Several analysts agree that Sachs paid fair value for the warrants. But JPMorgan Chase continues to haggle with the government over the value of its warrants. Whether or not JPMorgan ultimately settles or forces the government to auction the warrants on the open market, the TARP program is certainly turning out to be aboon for taxpayers.
  • Q2 2009 Earnings Results Continue to Impress

    Posted: Wed, 22 Jul 2009 02:46:00 +0000

    Of the 72 public companies followed by Briefing.com on Tuesday, only 9 stocks missed their earnings estimates. That follows an extremely positive market performance on Monday when only 3 of 30 firms missed their number.

    Of the 59 issues that beat their estimates Tuesday, they beat them handily. Those companies providedsurprise after surprise to the upside -- averaging $.10 per share better earnings than consensus projections.

    Of particular note, Apple (APPL) blew past analysts forecasts of only $1.17 per share. The iPhone and Mac maker, posted an extremely impressive $1.35 per share earnings or a net profit of $1.23B in Q2. Apple joined IBM (IBM) and Intel (INTC) in setting expectations for Q3 2009 GDP growth that will be anything but lackluster.
  • Conference Board Indicators: Recession Is Over, Recovery Has Begun

    Posted: Tue, 21 Jul 2009 06:01:00 +0000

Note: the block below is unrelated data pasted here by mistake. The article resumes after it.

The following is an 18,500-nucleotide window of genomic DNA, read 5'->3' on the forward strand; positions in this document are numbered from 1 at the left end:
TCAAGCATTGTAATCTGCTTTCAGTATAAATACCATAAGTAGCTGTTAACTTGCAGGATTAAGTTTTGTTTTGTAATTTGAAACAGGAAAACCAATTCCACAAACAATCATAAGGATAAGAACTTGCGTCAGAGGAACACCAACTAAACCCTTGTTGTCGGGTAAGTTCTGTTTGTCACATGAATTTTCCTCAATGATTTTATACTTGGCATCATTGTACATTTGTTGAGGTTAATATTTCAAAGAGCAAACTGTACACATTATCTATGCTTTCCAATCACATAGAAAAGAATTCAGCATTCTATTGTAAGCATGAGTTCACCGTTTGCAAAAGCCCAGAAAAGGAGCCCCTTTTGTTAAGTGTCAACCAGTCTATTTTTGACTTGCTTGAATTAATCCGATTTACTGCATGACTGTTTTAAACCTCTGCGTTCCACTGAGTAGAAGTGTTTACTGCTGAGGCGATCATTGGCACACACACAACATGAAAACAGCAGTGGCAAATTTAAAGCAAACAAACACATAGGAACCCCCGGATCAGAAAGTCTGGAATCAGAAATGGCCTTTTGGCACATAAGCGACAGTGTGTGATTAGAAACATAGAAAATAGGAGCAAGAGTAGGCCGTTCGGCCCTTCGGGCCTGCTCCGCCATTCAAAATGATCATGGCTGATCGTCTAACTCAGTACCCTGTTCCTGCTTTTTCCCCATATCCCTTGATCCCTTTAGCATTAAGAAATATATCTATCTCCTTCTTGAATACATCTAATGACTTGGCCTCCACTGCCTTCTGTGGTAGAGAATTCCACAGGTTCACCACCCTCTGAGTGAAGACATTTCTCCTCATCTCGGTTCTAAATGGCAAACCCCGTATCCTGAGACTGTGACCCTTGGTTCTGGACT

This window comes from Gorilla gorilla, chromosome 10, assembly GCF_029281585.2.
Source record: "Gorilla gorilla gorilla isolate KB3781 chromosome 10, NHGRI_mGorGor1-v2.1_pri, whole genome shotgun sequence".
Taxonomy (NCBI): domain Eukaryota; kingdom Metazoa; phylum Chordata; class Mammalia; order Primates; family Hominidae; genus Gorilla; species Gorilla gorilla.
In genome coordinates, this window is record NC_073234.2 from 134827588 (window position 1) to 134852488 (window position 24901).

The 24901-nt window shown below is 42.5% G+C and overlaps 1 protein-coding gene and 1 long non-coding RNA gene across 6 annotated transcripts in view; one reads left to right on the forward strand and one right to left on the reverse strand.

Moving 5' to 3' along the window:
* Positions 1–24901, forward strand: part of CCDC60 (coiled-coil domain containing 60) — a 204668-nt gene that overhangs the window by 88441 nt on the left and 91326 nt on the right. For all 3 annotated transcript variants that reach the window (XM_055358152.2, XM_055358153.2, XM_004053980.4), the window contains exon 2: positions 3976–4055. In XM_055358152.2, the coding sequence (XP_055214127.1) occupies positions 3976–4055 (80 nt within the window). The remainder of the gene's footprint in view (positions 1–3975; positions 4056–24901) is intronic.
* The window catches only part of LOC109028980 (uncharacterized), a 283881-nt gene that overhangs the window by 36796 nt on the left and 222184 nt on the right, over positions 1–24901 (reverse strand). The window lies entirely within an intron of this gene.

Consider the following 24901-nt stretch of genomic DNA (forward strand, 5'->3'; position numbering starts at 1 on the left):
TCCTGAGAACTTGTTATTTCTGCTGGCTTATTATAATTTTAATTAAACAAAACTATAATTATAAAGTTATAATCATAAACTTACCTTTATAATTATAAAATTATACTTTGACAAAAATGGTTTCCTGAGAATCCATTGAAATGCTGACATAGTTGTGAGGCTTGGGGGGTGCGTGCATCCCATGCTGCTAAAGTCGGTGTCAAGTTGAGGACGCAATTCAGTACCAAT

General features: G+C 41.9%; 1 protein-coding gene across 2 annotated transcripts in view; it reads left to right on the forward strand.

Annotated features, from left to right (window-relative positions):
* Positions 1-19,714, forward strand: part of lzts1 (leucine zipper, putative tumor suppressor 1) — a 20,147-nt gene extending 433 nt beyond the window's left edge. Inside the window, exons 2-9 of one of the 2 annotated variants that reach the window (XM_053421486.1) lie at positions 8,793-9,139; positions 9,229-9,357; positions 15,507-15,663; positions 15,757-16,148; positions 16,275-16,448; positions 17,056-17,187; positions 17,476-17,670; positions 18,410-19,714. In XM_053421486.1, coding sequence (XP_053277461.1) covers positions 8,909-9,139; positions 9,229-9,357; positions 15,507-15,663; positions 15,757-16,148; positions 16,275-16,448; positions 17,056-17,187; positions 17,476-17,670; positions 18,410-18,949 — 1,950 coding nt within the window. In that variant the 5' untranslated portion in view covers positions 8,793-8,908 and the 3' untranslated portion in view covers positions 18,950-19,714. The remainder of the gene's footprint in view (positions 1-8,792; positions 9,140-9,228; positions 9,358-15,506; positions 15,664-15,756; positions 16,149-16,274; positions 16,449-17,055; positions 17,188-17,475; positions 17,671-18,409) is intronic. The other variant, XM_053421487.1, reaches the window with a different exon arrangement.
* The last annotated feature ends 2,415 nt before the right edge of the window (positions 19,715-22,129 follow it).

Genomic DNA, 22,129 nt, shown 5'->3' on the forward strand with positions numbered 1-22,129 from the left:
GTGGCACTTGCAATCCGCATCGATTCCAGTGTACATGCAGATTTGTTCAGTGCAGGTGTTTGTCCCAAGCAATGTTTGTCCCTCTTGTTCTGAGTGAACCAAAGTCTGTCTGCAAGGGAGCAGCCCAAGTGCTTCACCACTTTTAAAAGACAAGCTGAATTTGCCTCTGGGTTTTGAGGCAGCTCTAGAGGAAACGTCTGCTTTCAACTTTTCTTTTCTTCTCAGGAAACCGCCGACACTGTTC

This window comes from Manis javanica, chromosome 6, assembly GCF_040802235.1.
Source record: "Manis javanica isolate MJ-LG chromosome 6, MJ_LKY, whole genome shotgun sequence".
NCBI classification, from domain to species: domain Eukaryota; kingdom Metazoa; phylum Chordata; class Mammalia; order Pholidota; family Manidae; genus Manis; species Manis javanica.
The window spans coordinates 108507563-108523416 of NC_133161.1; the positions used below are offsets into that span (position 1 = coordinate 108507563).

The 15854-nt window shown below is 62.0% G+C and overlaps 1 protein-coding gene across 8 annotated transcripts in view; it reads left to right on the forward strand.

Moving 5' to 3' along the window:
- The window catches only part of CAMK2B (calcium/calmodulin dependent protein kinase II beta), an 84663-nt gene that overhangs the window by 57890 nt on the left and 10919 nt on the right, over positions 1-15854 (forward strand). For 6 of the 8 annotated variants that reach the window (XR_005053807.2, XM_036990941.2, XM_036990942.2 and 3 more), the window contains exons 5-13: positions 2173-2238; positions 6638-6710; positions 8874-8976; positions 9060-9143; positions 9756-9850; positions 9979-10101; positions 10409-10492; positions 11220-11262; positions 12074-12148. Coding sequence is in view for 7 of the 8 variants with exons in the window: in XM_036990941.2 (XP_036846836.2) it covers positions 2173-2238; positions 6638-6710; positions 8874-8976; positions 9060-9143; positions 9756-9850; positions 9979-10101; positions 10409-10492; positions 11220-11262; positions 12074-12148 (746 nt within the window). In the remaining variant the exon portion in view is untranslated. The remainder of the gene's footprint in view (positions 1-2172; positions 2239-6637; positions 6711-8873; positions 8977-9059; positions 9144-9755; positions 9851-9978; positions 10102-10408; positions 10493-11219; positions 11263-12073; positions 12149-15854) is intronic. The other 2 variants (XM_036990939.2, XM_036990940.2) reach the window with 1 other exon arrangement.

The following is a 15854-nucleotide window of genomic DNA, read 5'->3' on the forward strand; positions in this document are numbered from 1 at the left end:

Since early June we've been observing more and more markers that US economic recovery has started.Monday brought even more data to support that assertion.

    A close look at the elements of Monday's Conference Board report supports the view that the recession ended in June and recovery has indeed begun. The CB's leading index posted a third month of consecutive gains rising 0.7 percent in June. Again the gain was much stronger than most economists had expected.

    With reporting of the June data, several recession-ending items within the CB’s report are now in place. Most economists agree that these data need to be in place before a recession is officially considered over...

    1. Three straight gains in the ratio of coincident-to-lagging indicators, (check)

    2. Three months of 50-plus readings in the diffusion index, (check)

    3. Three consecutive gains in the leading index along with an annualized reading over that period in excess of 10 percent. (The data shows a 12.8% annual rate -- the best since Jan 2002) (check)

    The three check boxes follow last week's Economic Cycle Research Institute (ECRI) Weekly Leading Indexwhich surged to an annualized five-year high of 7.0%.

    This is just more data to support the claim that when NBER's cycle-dating committee finally marks the official 2008-2009 recession end, it will point to June 2009.

    You may recall a professor from Kansas make that recession-ending prediction back in November 2008.

    Given the strength of the current ECRI growth indications and the CB's LEI trends, those predicting a lackluster Q3 of growth are likely to be significantly surprised.